Austria saw a sharp increase last year in incidents involving xenophobia, Islamophobia and anti-Semitism, following the arrival of large numbers of mostly Muslim migrants and refugees.
Authorities pressed charges in about 1,690 cases related to right-wing extremism in 2015, the most to date in a single year and up from 1,200 in 2014, according to a report released Monday by Austria's domestic intelligence service BVT.
The number of far-right "extremist acts" reported in 2015 – which range from hurling fireworks at migrant shelters to inciting violence on the internet – totaled 1,150 cases, up from 750 in 2014, the report also showed.
Austria received around 90,000 asylum requests in 2015, mostly in the last few months of the year, after migrants and refugees – many fleeing conflicts in Syria, Iraq and Afghanistan – arrived in the staunchly Roman Catholic country of 8.5 million people.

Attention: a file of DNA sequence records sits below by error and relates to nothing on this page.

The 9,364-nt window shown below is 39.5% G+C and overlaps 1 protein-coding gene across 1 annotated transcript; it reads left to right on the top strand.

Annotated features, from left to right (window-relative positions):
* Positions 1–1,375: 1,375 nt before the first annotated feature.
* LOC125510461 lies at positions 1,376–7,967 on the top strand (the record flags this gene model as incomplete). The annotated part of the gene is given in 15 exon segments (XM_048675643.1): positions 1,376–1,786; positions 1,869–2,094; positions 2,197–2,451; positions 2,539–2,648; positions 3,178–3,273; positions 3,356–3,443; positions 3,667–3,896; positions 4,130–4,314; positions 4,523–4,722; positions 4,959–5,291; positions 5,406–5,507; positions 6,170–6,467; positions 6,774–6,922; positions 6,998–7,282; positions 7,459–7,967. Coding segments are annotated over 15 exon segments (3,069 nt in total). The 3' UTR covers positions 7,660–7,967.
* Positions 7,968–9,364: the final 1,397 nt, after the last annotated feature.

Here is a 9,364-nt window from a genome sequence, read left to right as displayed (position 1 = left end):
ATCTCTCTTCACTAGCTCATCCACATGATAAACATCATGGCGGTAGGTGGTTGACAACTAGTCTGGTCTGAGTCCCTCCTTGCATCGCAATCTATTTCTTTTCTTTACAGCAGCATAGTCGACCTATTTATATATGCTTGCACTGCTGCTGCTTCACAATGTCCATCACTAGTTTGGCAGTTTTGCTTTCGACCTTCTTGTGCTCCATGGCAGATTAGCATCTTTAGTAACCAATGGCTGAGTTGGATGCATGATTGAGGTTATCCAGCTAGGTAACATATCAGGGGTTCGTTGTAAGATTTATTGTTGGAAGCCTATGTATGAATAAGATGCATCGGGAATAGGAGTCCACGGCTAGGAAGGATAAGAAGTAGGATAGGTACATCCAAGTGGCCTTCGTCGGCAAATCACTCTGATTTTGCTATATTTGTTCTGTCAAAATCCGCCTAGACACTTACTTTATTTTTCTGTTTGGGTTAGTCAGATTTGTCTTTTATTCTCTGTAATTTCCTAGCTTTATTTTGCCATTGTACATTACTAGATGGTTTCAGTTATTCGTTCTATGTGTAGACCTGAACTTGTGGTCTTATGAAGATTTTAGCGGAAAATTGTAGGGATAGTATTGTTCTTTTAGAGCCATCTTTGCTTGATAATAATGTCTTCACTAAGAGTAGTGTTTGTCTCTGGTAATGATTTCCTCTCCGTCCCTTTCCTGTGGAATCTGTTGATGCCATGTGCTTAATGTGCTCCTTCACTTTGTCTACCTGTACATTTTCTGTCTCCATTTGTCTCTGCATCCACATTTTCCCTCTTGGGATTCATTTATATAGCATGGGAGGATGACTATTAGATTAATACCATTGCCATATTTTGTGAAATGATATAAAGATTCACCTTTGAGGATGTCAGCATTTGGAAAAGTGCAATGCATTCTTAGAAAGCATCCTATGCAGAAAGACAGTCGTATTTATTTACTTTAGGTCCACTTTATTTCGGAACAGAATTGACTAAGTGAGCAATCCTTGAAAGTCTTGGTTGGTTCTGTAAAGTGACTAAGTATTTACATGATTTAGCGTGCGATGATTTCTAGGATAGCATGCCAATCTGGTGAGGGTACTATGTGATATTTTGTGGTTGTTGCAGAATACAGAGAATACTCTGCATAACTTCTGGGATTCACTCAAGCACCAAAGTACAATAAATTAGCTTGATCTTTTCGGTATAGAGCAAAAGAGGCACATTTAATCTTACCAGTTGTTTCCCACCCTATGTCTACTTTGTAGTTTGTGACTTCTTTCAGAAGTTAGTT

The hate crimes seek “to create tensions and cause splits in civil society," Martin Weiss, head of the BVT department for information gathering and investigations, told reporters. "The police and judiciary must give more attention to this because this context is a special challenge for the security forces."
Weiss added that during 2015, the nature of far-right crimes committed became increasingly physical.
After initially welcoming the migrants last autumn, Austria has said it cannot cope with the numbers and has coordinated border restrictions that have shut down the main Balkans migrant route from Greece to western Europe. Afghans are the largest national group seeking asylum in Austria.
Vienna also plans new border controls at its Brenner border crossing with Italy, incurring Rome's anger, and has tightened its asylum laws, drawing criticism from the European Union.
The migrant crisis has boosted support in Austria for the right-wing Freedom Party (FPO), whose presidential nominee will confront an independent candidate in a run-off vote on May 22. The FPO regularly attracts more than 30 percent in polls.